CRISPR News – GenScript

Posted: June 28, 2018 at 5:41 am

CRISPR Plasmids

DNA plasmids for single guide RNA and/or Cas9 expression

Validated knock-out cell line service using CRISPR technology.

Genome-wide or pathway-specific CRISPR knock-out or activation libraries for screening experiments.

Validated knock-out and knock-in mutagenesis in bacteria and yeast.

CRISPR News

July 6, 2017

For the first time, researchers have been able to detect and characterize the mechanism of action by which the CRISPR complex binds and cleaves DNA using electron microscopy. Scientists at Harvard and Cornell have recently created near-atomic level resolution images of the CRISPR/Cas3 complex, a common CRISPR/Cas subtype, which provide structural data that can improve gene editing accuracy and efficiency.

To solve problems of specificity, we need to understand every step of CRISPR complex formation, states Maofu Liao, a co-author of the study and assistant professor at Harvard. Our study now shows the precise mechanism for how invading DNA is captured by CRISPR, from initial recognition of target DNA and through a process of conformational changes that make DNA accessible for final cleavage by Cas3.

This discovery uncovers a number of novel, overlapping mechanisms which prevent off-target site cleavage. In the CRISPR/Cas3 system, the assembled CRISPR complex first searches for a corresponding protospacer adjacent motif (PAM) sequence, which indicates a possible target site. Researchers discovered that as the CRISPR complex detects the PAM, it also bends DNA at a sharp angle, forcing a small portion to unwind. This allows an 11-nucleotide stretch of the CRISPR guide RNA to bind onto the target DNA, creating a seed bubble. The seed bubble acts as a fail-safe mechanism to check whether target DNA matches the guide RNA. If correctly matched, the bubble is enlarged and the remainder of the guide RNA binds onto the DNA forming an R-loop structure. Only once the full R-loop structure is formed does the Cas enzyme bind and cut the DNA in the non-target DNA strand. This study is the first to reveal the full sequence of events from seed bubble formation to R-loop formation.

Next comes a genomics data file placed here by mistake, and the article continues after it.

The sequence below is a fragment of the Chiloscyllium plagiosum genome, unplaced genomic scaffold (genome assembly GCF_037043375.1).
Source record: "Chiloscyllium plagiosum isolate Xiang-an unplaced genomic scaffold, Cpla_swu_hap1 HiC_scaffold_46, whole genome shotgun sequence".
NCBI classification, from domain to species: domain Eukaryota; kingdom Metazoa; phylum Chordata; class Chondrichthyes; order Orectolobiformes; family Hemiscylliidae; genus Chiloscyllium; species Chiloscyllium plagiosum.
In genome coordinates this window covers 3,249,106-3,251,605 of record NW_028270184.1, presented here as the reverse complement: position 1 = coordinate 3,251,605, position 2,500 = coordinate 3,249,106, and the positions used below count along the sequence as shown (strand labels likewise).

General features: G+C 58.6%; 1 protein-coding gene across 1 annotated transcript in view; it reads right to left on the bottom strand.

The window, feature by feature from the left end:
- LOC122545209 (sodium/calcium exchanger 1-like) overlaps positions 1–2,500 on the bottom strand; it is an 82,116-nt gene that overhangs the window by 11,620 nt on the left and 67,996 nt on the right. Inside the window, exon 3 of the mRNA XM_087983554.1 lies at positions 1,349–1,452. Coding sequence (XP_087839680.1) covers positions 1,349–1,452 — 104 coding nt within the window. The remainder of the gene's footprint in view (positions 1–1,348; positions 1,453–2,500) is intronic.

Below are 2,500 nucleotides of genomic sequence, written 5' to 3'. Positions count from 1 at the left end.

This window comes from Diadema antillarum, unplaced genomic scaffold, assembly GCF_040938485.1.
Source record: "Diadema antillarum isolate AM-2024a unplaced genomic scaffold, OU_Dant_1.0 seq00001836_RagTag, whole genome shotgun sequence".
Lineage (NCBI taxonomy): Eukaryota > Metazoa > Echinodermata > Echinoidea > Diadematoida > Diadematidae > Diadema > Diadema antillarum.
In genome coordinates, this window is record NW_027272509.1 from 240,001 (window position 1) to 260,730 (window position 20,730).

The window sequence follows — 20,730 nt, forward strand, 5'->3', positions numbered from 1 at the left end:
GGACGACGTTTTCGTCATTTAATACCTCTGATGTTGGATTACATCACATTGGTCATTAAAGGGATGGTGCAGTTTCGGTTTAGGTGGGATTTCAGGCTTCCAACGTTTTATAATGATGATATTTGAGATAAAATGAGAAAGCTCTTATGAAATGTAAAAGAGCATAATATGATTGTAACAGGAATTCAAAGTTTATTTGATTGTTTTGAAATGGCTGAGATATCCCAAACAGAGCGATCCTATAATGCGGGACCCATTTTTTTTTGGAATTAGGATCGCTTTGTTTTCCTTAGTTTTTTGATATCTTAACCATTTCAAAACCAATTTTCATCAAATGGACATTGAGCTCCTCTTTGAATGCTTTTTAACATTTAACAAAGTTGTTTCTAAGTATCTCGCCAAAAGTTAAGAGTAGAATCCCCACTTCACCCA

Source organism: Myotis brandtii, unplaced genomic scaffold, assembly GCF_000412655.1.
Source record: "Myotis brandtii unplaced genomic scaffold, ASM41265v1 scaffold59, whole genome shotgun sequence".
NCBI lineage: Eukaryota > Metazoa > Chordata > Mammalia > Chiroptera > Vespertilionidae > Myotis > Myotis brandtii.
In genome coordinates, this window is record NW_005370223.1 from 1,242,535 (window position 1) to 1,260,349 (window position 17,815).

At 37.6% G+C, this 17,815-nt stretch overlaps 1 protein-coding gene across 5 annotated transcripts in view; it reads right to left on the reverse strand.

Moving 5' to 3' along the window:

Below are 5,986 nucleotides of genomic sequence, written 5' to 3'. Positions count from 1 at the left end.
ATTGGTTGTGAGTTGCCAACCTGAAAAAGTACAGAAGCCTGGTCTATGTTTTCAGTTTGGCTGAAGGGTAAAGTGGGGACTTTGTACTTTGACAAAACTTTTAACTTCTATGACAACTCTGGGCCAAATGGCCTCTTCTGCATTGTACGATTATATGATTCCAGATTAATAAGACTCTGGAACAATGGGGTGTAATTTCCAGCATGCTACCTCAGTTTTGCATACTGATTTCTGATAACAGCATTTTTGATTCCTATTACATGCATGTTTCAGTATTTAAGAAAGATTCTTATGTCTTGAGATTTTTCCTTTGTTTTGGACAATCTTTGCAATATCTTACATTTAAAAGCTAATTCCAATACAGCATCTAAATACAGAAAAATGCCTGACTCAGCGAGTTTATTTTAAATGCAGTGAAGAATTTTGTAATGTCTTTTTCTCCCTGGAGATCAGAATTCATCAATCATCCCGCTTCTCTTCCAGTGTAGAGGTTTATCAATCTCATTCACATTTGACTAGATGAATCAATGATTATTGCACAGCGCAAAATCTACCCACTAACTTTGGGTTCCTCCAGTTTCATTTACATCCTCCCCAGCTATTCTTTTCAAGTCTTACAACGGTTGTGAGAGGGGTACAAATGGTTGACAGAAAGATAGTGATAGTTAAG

Looking for an affordable and easy way to model disease in vivo?Interested in performing a genome-wide screen?Use CRISPR RNA/Cas9 Reagents or CRISPR Plasmids for high efficiency, customizable gene editing.

Xiao, Y. et al. Structure Basis for Directional R-loop Formation and Substrate Handover Mechanisms in Type I CRISPR-Cas System.Cell170, 48-60.e11 (2017).

June 28, 2017

Today, nearly 1 out of every 68 children born is diagnosed with autism spectrum disorder (ASD). Globally the disease is estimated to affect over 25 million people. And prevalence is expected to rise with ASD identifications doubling in the last decade.

ASD describes a variety of neurodevelopmental disorders which are often characterized by deficits in social communication and interaction, and restricted and repetitive behavior. While no specific causes for ASD have yet been found, a number of genetic and environmental risk factors have been identified. Most recently, a new study from Columbia Universitys Mailman School of Public Health, has discovered that prenatal fever increases autism risk by up to 40%.

Researchers monitored over 95,000 children born between 1999 and 2009. Of that population, 15,701 children were identified to have mothers reporting fever conditions during pregnancy. These children were found to have increased risk of ASD by 34%. Risk increase was highest, at 40%, when fever was reported during the second trimester. And ASD risk was increased by over 300% for the children of women reporting three or more fevers after the twelfth week of pregnancy.